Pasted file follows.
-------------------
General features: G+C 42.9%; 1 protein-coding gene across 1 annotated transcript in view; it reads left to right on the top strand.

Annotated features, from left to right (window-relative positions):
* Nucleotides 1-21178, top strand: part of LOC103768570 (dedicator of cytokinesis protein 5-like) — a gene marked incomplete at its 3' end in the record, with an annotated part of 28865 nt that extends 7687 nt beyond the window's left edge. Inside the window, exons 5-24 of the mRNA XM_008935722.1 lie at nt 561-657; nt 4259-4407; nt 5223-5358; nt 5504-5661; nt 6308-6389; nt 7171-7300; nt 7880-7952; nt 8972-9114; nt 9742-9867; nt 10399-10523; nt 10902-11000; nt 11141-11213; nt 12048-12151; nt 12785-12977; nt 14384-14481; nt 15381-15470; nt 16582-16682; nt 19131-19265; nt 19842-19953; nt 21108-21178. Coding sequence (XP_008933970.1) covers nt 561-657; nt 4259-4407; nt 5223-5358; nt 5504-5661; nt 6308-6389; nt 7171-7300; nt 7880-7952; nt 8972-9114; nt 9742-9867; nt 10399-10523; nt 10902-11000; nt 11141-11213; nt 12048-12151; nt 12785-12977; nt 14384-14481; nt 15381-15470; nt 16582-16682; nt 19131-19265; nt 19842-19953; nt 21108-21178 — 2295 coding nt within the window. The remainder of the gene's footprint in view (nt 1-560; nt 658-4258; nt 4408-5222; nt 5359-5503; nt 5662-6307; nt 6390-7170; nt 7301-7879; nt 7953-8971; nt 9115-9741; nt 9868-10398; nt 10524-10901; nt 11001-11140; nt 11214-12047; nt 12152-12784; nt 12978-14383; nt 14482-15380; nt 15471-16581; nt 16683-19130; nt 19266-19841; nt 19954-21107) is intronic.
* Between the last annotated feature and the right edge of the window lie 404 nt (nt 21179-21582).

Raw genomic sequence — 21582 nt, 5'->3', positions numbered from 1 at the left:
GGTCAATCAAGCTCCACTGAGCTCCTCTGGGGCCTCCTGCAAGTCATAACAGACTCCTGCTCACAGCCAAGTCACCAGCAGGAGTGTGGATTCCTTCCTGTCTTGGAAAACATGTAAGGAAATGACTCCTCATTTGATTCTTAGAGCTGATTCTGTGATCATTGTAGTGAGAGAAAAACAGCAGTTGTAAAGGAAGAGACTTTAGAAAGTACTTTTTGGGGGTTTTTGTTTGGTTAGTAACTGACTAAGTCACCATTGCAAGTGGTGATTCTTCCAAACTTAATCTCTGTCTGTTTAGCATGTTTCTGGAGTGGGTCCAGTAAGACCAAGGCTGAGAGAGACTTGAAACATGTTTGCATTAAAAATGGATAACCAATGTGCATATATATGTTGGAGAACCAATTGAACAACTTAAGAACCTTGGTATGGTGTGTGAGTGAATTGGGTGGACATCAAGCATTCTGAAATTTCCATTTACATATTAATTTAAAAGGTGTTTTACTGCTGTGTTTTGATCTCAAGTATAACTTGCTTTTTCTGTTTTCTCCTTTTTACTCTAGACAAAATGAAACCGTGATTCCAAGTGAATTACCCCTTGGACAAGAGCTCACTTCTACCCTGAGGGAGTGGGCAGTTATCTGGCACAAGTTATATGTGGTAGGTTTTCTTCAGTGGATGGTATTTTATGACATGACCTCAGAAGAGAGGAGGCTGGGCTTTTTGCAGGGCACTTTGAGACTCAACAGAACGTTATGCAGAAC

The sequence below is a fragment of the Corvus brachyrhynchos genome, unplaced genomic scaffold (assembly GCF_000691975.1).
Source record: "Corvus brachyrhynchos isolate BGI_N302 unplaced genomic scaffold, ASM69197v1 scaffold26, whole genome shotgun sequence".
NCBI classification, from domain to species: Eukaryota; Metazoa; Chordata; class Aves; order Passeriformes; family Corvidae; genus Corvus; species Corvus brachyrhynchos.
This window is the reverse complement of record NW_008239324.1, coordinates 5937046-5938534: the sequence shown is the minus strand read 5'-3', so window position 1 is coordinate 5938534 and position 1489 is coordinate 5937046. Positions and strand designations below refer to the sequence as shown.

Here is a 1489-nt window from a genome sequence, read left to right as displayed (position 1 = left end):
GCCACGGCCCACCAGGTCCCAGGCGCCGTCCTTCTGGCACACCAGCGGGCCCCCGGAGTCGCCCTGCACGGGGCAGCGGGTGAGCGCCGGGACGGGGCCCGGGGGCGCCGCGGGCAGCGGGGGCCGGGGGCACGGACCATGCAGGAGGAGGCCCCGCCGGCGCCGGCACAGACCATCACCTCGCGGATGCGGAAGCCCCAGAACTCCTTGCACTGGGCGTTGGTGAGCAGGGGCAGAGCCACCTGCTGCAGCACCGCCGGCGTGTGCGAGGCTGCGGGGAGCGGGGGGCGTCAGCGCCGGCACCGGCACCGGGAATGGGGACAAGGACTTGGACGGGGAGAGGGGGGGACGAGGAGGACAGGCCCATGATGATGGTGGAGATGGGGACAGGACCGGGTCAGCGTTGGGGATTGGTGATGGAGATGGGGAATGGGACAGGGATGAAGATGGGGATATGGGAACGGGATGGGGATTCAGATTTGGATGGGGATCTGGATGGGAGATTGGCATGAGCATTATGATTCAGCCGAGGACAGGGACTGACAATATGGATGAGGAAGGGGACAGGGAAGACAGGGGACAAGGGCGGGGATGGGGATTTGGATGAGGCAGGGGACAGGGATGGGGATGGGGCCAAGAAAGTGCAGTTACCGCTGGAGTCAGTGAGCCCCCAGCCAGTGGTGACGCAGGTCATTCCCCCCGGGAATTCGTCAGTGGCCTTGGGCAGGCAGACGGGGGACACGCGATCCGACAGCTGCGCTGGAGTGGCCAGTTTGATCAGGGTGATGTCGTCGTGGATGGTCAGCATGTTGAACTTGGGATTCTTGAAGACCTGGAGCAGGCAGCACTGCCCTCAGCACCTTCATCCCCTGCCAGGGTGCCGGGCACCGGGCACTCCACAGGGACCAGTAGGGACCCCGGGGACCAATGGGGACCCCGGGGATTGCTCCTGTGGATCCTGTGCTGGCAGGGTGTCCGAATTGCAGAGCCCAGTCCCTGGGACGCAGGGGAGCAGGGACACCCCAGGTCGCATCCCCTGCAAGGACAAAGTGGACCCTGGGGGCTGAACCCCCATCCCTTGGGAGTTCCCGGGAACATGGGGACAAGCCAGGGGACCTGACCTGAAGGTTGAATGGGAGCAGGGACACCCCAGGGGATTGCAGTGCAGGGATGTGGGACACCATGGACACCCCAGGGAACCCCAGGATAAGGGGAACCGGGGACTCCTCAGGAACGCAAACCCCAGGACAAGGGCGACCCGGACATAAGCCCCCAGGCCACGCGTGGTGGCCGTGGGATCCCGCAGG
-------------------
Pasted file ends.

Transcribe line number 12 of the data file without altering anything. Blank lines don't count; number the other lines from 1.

GCCACGGCCCACCAGGTCCCAGGCGCCGTCCTTCTGGCACACCAGCGGGCCCCCGGAGTCGCCCTGCACGGGGCAGCGGGTGAGCGCCGGGACGGGGCCCGGGGGCGCCGCGGGCAGCGGGGGCCGGGGGCACGGACCATGCAGGAGGAGGCCCCGCCGGCGCCGGCACAGACCATCACCTCGCGGATGCGGAAGCCCCAGAACTCCTTGCACTGGGCGTTGGTGAGCAGGGGCAGAGCCACCTGCTGCAGCACCGCCGGCGTGTGCGAGGCTGCGGGGAGCGGGGGGCGTCAGCGCCGGCACCGGCACCGGGAATGGGGACAAGGACTTGGACGGGGAGAGGGGGGGACGAGGAGGACAGGCCCATGATGATGGTGGAGATGGGGACAGGACCGGGTCAGCGTTGGGGATTGGTGATGGAGATGGGGAATGGGACAGGGATGAAGATGGGGATATGGGAACGGGATGGGGATTCAGATTTGGATGGGGATCTGGATGGGAGATTGGCATGAGCATTATGATTCAGCCGAGGACAGGGACTGACAATATGGATGAGGAAGGGGACAGGGAAGACAGGGGACAAGGGCGGGGATGGGGATTTGGATGAGGCAGGGGACAGGGATGGGGATGGGGCCAAGAAAGTGCAGTTACCGCTGGAGTCAGTGAGCCCCCAGCCAGTGGTGACGCAGGTCATTCCCCCCGGGAATTCGTCAGTGGCCTTGGGCAGGCAGACGGGGGACACGCGATCCGACAGCTGCGCTGGAGTGGCCAGTTTGATCAGGGTGATGTCGTCGTGGATGGTCAGCATGTTGAACTTGGGATTCTTGAAGACCTGGAGCAGGCAGCACTGCCCTCAGCACCTTCATCCCCTGCCAGGGTGCCGGGCACCGGGCACTCCACAGGGACCAGTAGGGACCCCGGGGACCAATGGGGACCCCGGGGATTGCTCCTGTGGATCCTGTGCTGGCAGGGTGTCCGAATTGCAGAGCCCAGTCCCTGGGACGCAGGGGAGCAGGGACACCCCAGGTCGCATCCCCTGCAAGGACAAAGTGGACCCTGGGGGCTGAACCCCCATCCCTTGGGAGTTCCCGGGAACATGGGGACAAGCCAGGGGACCTGACCTGAAGGTTGAATGGGAGCAGGGACACCCCAGGGGATTGCAGTGCAGGGATGTGGGACACCATGGACACCCCAGGGAACCCCAGGATAAGGGGAACCGGGGACTCCTCAGGAACGCAAACCCCAGGACAAGGGCGACCCGGACATAAGCCCCCAGGCCACGCGTGGTGGCCGTGGGATCCCGCAGG